Scientists have carried out the first
facial reconstructions of Egypt's most famous ancient king,
Three teams of forensic artists - French, Egyptian and
American - built separate but similar models of the king's
face using scans of his skull.
The French and Egyptians knew who they were recreating,
but the Americans were not told where the skull came from.
The models of the boy king, who died 3,300 years ago,
reveal a young man with plump cheeks and a round chin.
The models bear a striking resemblance to the mask which
covered the mummified face of King Tutankhamun when his
remains were found by archaeologist Howard Carter in 1922
and other ancient portraits.
"The shape of the face and skull are remarkably similar
to a famous image of Tutankhamun as a child where he was
shown as the sun god at dawn rising from a lotus blossom,"
said Zahi Hawass, Secretary-General of the Egypt's Supreme
Council of Antiquities.
Using high-resolution photos of the CT scans,
the US team correctly identified the skull as coming from a
The US team
were not told where the skull came from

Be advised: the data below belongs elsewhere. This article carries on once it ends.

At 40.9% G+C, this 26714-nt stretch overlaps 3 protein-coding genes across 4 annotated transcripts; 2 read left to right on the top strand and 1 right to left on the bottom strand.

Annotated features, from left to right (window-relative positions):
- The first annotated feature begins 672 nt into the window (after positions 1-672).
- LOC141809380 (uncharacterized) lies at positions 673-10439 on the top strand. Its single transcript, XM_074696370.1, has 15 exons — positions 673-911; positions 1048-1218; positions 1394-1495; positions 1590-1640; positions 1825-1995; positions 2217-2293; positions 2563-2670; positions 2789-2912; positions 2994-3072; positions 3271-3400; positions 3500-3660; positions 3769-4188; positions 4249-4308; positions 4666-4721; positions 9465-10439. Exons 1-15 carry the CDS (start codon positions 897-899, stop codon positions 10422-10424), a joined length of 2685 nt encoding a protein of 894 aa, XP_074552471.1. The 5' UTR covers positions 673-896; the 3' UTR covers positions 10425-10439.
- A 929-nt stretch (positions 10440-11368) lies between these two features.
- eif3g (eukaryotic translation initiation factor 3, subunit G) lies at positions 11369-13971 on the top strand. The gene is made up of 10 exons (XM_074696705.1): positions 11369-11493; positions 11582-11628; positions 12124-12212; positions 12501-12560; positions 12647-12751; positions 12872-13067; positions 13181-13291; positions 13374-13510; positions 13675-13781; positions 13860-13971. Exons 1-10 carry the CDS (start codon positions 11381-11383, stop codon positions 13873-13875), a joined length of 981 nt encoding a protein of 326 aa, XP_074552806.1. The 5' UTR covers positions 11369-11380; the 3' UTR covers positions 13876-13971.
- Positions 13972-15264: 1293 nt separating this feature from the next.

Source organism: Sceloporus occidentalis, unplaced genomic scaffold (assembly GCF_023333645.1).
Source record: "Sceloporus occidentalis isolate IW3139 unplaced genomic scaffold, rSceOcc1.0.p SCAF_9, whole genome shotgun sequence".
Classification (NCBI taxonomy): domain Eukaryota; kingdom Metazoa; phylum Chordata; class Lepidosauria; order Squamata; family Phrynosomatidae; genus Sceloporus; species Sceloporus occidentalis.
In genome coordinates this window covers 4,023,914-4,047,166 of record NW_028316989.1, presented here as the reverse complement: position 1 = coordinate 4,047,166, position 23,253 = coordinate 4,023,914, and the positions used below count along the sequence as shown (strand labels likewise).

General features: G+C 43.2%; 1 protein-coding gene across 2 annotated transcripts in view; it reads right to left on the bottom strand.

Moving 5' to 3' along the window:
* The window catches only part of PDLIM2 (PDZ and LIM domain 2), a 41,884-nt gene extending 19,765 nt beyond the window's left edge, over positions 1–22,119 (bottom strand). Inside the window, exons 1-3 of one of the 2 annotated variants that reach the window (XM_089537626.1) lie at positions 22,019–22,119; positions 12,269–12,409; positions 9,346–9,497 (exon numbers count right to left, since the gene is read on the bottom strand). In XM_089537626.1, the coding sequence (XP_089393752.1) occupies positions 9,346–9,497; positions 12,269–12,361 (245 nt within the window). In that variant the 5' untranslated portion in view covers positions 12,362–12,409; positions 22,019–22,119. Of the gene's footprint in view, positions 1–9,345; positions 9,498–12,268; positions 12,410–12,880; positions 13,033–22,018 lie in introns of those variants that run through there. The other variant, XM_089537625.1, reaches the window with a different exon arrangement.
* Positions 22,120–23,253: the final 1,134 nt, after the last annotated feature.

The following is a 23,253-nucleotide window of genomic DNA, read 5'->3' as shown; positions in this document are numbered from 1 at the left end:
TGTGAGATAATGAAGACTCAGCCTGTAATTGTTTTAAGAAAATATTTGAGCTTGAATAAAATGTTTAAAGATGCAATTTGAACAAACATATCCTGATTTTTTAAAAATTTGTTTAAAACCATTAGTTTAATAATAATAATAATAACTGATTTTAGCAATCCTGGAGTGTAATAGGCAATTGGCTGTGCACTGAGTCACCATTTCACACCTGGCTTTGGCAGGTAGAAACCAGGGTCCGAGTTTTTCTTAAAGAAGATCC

A CT, or "Cat", scan involves the use X-rays to map the
The Egyptian team was able to work directly from the
scans, which could distinguish different densities of soft
tissue and bone.
"The results of the three teams were identical or very
similar in the basic shape of the face, the size, shape and
setting of the eyes, and the proportion of the skull," Mr
"The primary differences were in the shape of the end of
the nose and ears," he added.
The French and American versions had similar noses and
chins, but the Egyptian team gave their reconstruction a
stronger nose, the council said.
Murder ruled out
The CT scans - the first ever done on an Egyptian mummy -
were carried out in January this year.
They suggested that the king was a slightly
built, but healthy man of 19 when he died, but that he most
likely died of complications from a broken leg, rather than
being murdered as long suspected.
models bear a striking resemblance to
When the body was x-rayed in 1968, a shard of bone was
found in his skull, prompting speculation that he was killed
by a blow.
Little is known about Tutankhamun's 10-year rule after he
succeeded Akhenaten, who had abandoned Egypt's old gods in
favour of monotheism.
Some historians had argued he was killed for attempting
to bring back polytheism.
Others believed he was assassinated by Ay, his second in
command and the man who succeeded him.
But Mr Hawass said he was confident that Tutankhamun, who
died in 1352 BC, was not murdered.